Look who is first on the list, visit Louisville!

And here I was wanting to move to the PNW.

Portland hasn’t been much of a destination city since the 24 hour Church of Elvis closed. Congratulations to Louisville.

Louisville is pretty awesome. Between the revitalized NuLu district and the college district there is plenty to do at night, and downtown has some interesting daytime destinations like the Louisville Slugger Museum and the Arms and Armor Museum. Of course, if you really want to maximize your experience, you should visit during the Kentucky Bourbon Festival (officially held in Bardstown, but it’s not that far outside Louisville). Holy crap…bourbon, great food, bourbon, tours of all the distilleries, bourbon, crafts, bourbon, music, bourbon and I’m sure there was other stuff but I don’t remember it all clearly…

Louisville, like Austin, is a friendly little oasis in a scorching red desert.

What, no Fresno?

Yay, more hipster bars.

Touche, but that pretty much describes any bar where 20-somethings hang out these days. There are dives aplenty.


Still remember going in there at about 1am the night of the Derby back in 1997. There was a dude with a Gandalf beard passed out at the bar, a bartender who looked like someone had pulled him from central casting for “bad assed bartender in his 50’s for anti-hippie movie” and a decor that felt like the place where 1965 had gone to die. “Das Boot” was playing on the televisions, with subtitles.

We ordered 12 shots of Makers and 3 bottles of Bud and laughed out loud when the bartender said: “Thirty bucks”.

Jukebox laden with Merle Haggard, Kris Kristofferson, and Patsy Cline.

It has changed: zero. I’m good friends with one of the former bartenders, he almost bought the place from Freddie a few years back.

I guess this means the City of Louisville is going to kick out The First 48 for making it seem like it’s a murder town.

— Alan

Any port city was a murder town back in the day. After the railroads and interstate took away most of the river traffic downtown withered and died, several times. This is the first time it’s been successfully revitalized, and it looks like it will remain so.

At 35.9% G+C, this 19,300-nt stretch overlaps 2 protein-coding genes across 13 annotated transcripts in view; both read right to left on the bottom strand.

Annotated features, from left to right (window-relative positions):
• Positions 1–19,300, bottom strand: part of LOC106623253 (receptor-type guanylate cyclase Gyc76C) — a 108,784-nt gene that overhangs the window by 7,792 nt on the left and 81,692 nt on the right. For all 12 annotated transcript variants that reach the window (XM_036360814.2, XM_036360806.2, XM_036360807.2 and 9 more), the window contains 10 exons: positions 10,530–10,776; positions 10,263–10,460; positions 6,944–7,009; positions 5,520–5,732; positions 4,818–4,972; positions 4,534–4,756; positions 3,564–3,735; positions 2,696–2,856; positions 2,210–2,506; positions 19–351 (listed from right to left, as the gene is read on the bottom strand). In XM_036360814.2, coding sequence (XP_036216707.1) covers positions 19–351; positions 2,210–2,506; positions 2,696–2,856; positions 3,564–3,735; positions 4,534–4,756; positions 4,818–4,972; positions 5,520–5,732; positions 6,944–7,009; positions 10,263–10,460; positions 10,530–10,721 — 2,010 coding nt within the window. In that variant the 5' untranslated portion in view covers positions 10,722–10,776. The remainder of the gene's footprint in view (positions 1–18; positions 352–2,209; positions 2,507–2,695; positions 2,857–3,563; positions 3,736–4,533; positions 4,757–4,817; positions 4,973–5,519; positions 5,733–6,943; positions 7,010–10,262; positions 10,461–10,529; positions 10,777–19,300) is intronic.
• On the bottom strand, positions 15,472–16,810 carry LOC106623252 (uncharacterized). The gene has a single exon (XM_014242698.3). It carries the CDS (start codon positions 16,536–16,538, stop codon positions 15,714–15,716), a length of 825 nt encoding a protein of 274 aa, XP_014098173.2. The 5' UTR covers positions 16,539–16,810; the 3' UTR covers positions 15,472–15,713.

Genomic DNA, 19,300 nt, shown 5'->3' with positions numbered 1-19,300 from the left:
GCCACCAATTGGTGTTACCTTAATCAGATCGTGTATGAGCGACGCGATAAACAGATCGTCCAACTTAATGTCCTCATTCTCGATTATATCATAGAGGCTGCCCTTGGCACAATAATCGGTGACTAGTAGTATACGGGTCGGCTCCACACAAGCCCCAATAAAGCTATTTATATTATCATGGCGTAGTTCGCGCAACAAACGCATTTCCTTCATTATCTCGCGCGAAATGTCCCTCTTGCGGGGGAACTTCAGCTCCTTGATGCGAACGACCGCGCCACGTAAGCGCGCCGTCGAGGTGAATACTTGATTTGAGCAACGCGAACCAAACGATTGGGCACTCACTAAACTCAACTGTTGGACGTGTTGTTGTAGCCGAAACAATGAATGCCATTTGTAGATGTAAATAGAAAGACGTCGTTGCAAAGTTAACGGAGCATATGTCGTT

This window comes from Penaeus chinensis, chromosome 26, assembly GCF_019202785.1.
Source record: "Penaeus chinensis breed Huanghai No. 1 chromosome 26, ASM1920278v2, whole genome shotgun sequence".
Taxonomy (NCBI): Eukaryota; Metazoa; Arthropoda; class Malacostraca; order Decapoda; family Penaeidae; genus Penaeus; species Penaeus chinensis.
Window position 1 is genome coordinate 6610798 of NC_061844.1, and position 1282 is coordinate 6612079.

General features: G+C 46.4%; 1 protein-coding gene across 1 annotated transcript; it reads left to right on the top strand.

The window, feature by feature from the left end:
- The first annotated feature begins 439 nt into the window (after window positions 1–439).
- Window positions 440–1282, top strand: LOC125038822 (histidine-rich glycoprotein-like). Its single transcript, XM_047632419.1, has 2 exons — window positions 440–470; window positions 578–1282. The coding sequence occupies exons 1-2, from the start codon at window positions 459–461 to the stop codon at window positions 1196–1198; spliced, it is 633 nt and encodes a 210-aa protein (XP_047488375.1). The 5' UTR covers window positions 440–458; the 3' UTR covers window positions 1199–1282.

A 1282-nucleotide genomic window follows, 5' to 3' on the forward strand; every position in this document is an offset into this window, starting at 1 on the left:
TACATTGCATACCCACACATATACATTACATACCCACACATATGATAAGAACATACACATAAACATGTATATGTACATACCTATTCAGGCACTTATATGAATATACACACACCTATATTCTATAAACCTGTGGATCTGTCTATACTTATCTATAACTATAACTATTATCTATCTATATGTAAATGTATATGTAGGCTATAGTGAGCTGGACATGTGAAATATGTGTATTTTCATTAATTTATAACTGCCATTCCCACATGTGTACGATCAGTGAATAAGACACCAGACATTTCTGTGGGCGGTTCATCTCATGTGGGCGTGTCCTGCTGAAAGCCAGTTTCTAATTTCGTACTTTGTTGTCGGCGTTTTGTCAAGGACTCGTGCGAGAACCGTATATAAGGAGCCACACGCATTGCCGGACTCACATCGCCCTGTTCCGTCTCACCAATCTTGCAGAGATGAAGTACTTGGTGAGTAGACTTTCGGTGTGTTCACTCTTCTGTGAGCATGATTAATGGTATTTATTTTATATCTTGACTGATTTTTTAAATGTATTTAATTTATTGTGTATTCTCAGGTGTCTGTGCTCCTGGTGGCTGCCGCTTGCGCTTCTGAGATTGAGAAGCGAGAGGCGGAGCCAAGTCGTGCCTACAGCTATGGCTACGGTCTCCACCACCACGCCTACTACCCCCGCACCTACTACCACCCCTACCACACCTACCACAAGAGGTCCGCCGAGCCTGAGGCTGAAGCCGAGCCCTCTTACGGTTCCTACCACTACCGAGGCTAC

Philadelphia? Seriously? Philadelphia?

Hey, the eastern Sierra Nevada range made the list! That’s awesome. Lots of very solid camping, fishing, hiking and above all scenic destinations all up and down the 395 corridor back in there.

I have done the eastern Sierra, all the way from the start near Mojave up through Lee Vining. It’s extremely interesting with lots of small stops along the way–practically desert ski towns in the summer, if that makes sense, like Lone Pine and the nice resort at Mammoth. It’s kinda funky, but hella interesting.

Well worth a look.

— Alan

When I was living in Columbus, OH and driving down to parts of Virginia, Tennessee, and North Carolina to do some outdoorsy things I truly enjoyed the Kentucky part of the drive. Sadly, I only went through Louisville on the interstate when I was going back to Texas to visit family.

The list of places I want to see seems grow ever larger every year. I love it.

If you like desert/arid landscapes, the eastern Sierras are pretty incredible. Seeing storms blow over the Sierras from the perspective of the White Mountains (the mountain range that parallels the Sierras on the east) at sunset with only the desolate, flat Owen’s Valley in between has been an image that has stuck in my mind for more than a decade now.

I grew up in LA, and we always did Mammoth in both summer and winter, although I haven’t been back in, wow, almost a decade now. Summer for hiking, fishing, golf, winter for skiing. As the guide mentions, the surrounding areas like Devil’s Postpile and Mono Lake are pretty cool too. I really love the scrub desert out there, and think it’s beautiful, although I can understand why some people disagree.

I always liked some of the shitty little towns on the drive up. Bishop, the last town before the mountain starts is a cool place, and home to a pretty fantastic photographer, and still has a showroom of his work.

It’s kind of amazing and depressing to see towns like Lancaster from basically empty desert to the suburban sprawl it is now. We had some really cool audio tours that narrated the history of the whole drive from the city limits. Unfortunately, they’re a) on cassette and b) clocked for 55 mph, so they’re useless now.

As I recall, Mammoth has continually threatened to expand into a major resort town, like Tahoe, but (besides the resistance from some of the old timers) because it’s surrounded by national parks, there’s a hard cap on how large it can grow.

Good. I hope it never does. Still a favorite haunt when I’m in Luhvuhl for Oaks and Derby. If David Lynch ever made a movie about early 1960’s street thugs, Freddie’s would be the bar they’d be hanging out at.

True, though in reality it’s Trump’s out in Hike’s Point. Do not go to Trump’s, there is nothing to see there but old bookies and their crews.